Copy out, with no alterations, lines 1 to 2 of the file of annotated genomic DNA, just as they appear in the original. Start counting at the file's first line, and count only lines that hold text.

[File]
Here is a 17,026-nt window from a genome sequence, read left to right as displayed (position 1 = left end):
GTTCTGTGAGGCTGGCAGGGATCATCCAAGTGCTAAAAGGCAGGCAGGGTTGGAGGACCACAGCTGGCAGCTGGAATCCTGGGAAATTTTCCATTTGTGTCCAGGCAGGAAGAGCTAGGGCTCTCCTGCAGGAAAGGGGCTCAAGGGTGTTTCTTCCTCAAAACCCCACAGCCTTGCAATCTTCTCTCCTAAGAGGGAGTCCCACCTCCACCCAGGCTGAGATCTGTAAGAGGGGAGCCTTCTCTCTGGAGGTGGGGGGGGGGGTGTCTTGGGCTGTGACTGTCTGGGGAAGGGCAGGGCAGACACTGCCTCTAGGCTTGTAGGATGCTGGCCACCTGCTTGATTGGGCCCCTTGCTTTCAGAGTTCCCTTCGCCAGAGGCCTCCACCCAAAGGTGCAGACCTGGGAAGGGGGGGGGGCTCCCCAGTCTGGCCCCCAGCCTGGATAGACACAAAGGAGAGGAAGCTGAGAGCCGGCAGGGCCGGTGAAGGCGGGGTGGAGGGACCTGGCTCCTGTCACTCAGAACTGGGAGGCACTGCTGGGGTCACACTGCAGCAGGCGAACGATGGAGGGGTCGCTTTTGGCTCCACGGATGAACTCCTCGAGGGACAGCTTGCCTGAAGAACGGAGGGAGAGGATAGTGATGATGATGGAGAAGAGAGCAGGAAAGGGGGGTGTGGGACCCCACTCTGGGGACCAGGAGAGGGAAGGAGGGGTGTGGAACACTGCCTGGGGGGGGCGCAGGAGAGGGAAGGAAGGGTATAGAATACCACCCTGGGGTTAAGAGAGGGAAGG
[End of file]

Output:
Here is a 17,026-nt window from a genome sequence, read left to right as displayed (position 1 = left end):
GTTCTGTGAGGCTGGCAGGGATCATCCAAGTGCTAAAAGGCAGGCAGGGTTGGAGGACCACAGCTGGCAGCTGGAATCCTGGGAAATTTTCCATTTGTGTCCAGGCAGGAAGAGCTAGGGCTCTCCTGCAGGAAAGGGGCTCAAGGGTGTTTCTTCCTCAAAACCCCACAGCCTTGCAATCTTCTCTCCTAAGAGGGAGTCCCACCTCCACCCAGGCTGAGATCTGTAAGAGGGGAGCCTTCTCTCTGGAGGTGGGGGGGGGGGTGTCTTGGGCTGTGACTGTCTGGGGAAGGGCAGGGCAGACACTGCCTCTAGGCTTGTAGGATGCTGGCCACCTGCTTGATTGGGCCCCTTGCTTTCAGAGTTCCCTTCGCCAGAGGCCTCCACCCAAAGGTGCAGACCTGGGAAGGGGGGGGGGCTCCCCAGTCTGGCCCCCAGCCTGGATAGACACAAAGGAGAGGAAGCTGAGAGCCGGCAGGGCCGGTGAAGGCGGGGTGGAGGGACCTGGCTCCTGTCACTCAGAACTGGGAGGCACTGCTGGGGTCACACTGCAGCAGGCGAACGATGGAGGGGTCGCTTTTGGCTCCACGGATGAACTCCTCGAGGGACAGCTTGCCTGAAGAACGGAGGGAGAGGATAGTGATGATGATGGAGAAGAGAGCAGGAAAGGGGGGTGTGGGACCCCACTCTGGGGACCAGGAGAGGGAAGGAGGGGTGTGGAACACTGCCTGGGGGGGGCGCAGGAGAGGGAAGGAAGGGTATAGAATACCACCCTGGGGTTAAGAGAGGGAAGG